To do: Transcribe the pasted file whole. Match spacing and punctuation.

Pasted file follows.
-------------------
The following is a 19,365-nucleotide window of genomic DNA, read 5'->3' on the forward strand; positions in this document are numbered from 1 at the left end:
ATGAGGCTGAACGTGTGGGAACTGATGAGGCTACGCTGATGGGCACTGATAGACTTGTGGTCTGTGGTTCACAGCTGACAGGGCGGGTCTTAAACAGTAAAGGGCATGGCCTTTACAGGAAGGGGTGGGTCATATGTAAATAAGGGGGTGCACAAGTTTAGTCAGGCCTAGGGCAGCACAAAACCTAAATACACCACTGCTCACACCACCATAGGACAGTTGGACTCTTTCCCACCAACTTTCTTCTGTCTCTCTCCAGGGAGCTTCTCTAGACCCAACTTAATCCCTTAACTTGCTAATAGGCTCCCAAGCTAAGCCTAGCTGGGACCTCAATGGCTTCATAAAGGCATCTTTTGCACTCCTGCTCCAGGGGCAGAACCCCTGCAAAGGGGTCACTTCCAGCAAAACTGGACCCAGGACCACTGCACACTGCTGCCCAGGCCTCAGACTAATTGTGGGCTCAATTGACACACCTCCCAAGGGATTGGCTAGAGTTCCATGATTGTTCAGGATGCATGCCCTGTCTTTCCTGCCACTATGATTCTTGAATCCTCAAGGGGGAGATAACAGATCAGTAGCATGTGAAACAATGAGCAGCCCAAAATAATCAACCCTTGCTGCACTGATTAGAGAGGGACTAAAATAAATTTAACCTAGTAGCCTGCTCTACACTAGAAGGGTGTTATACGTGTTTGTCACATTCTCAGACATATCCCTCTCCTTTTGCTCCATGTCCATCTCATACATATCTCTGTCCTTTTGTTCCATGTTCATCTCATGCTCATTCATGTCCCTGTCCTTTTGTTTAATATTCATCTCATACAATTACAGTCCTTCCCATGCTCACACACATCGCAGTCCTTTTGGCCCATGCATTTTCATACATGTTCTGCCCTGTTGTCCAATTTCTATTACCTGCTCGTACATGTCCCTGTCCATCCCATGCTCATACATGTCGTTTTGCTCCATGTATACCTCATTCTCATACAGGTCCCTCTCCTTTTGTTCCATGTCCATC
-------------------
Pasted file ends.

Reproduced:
The following is a 19,365-nucleotide window of genomic DNA, read 5'->3' on the forward strand; positions in this document are numbered from 1 at the left end:
ATGAGGCTGAACGTGTGGGAACTGATGAGGCTACGCTGATGGGCACTGATAGACTTGTGGTCTGTGGTTCACAGCTGACAGGGCGGGTCTTAAACAGTAAAGGGCATGGCCTTTACAGGAAGGGGTGGGTCATATGTAAATAAGGGGGTGCACAAGTTTAGTCAGGCCTAGGGCAGCACAAAACCTAAATACACCACTGCTCACACCACCATAGGACAGTTGGACTCTTTCCCACCAACTTTCTTCTGTCTCTCTCCAGGGAGCTTCTCTAGACCCAACTTAATCCCTTAACTTGCTAATAGGCTCCCAAGCTAAGCCTAGCTGGGACCTCAATGGCTTCATAAAGGCATCTTTTGCACTCCTGCTCCAGGGGCAGAACCCCTGCAAAGGGGTCACTTCCAGCAAAACTGGACCCAGGACCACTGCACACTGCTGCCCAGGCCTCAGACTAATTGTGGGCTCAATTGACACACCTCCCAAGGGATTGGCTAGAGTTCCATGATTGTTCAGGATGCATGCCCTGTCTTTCCTGCCACTATGATTCTTGAATCCTCAAGGGGGAGATAACAGATCAGTAGCATGTGAAACAATGAGCAGCCCAAAATAATCAACCCTTGCTGCACTGATTAGAGAGGGACTAAAATAAATTTAACCTAGTAGCCTGCTCTACACTAGAAGGGTGTTATACGTGTTTGTCACATTCTCAGACATATCCCTCTCCTTTTGCTCCATGTCCATCTCATACATATCTCTGTCCTTTTGTTCCATGTTCATCTCATGCTCATTCATGTCCCTGTCCTTTTGTTTAATATTCATCTCATACAATTACAGTCCTTCCCATGCTCACACACATCGCAGTCCTTTTGGCCCATGCATTTTCATACATGTTCTGCCCTGTTGTCCAATTTCTATTACCTGCTCGTACATGTCCCTGTCCATCCCATGCTCATACATGTCGTTTTGCTCCATGTATACCTCATTCTCATACAGGTCCCTCTCCTTTTGTTCCATGTCCATC